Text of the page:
After much protestation, including statements from Cardinal Seán O’Malley and a Eucharistic procession from MIT to St. Paul’s Parish, the event was canceled and reportedly moved to an undisclosed private location off-campus.

It is an easy task to note the duplicity of a university at once condemning an act and yet providing a space for its occurrence. Though it was later refuted by Robert Neugeboren, the dean of students and alumni affairs at Harvard Extension School, a spokesperson for the Satanic Temple initially stated that the organization had obtained a consecrated host for the event.

While reflecting upon these sad events as they unfolded, I could not help but recall the great Kenotic Hymn contained in St. Paul’s Letter to the Philippians.

Christ Jesus,
who, though he was in the form of God,
did not regard equality with God something to be grasped.
Rather, he emptied himself,
taking the form of a slave,
coming in human likeness;
and found human in appearance,
he humbled himself,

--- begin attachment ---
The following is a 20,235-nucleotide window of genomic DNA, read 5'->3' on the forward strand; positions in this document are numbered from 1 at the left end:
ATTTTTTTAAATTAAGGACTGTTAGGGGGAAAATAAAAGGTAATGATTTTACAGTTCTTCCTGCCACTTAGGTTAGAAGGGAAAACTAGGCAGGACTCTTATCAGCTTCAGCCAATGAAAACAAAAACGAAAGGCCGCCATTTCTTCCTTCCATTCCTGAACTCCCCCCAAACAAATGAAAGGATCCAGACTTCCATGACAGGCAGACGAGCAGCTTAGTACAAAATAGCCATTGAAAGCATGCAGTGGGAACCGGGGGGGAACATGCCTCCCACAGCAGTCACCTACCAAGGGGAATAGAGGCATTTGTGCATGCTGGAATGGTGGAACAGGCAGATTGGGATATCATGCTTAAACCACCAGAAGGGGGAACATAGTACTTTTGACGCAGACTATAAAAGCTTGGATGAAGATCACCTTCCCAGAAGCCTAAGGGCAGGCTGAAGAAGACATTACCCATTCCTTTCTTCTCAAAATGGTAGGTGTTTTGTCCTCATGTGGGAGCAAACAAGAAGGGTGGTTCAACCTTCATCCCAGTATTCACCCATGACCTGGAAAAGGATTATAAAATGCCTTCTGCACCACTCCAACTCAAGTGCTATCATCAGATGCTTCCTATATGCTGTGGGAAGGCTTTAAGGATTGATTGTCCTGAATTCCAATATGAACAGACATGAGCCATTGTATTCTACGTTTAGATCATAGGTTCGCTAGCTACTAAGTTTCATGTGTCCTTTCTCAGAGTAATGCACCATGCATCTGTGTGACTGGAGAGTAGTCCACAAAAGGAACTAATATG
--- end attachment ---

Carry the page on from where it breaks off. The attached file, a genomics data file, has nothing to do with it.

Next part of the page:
becoming obedient to death,
even unto death on a cross. (Phil 2:6-8)

This hymn, which NT scholars agree pre-dates the composition of the epistle, affirms that Christ’s essence (μορφῇ) is with the Father. But rather than selfishly cling to his divine existence, the Son emptied himself (ἐκένωσεν) in order to adopt a human nature. The Son submitted to the will of the Father completely and entirely; accepting this unnatural condensation “even unto death on a cross.”

While it may be the reflective reaction of the Christian to be repulsed by the recent events at Harvard, – and rightly so! – let us remember that this is yet another instance of Christ submitting himself to the human condition. Surely we need to be witnesses against the offensive and sacrilegious nature of such events, as many members of the local Church in Boston recently were. But it should also deepen our own humility. It should remind us that Christ has made himself vulnerable to the world every day and everywhere since the moment of his conception. He has held nothing back from his embrace of the human person. In short, the recent events at Harvard are simply another instance of Jesus’ kenosis. And if we are to be his disciples, we too need to make ourselves vulnerable to those whom we love and serve. “No servant is greater than his master” (Jn 15:20).

Anthony Coleman teaches theology for Saint Joseph’s College Online.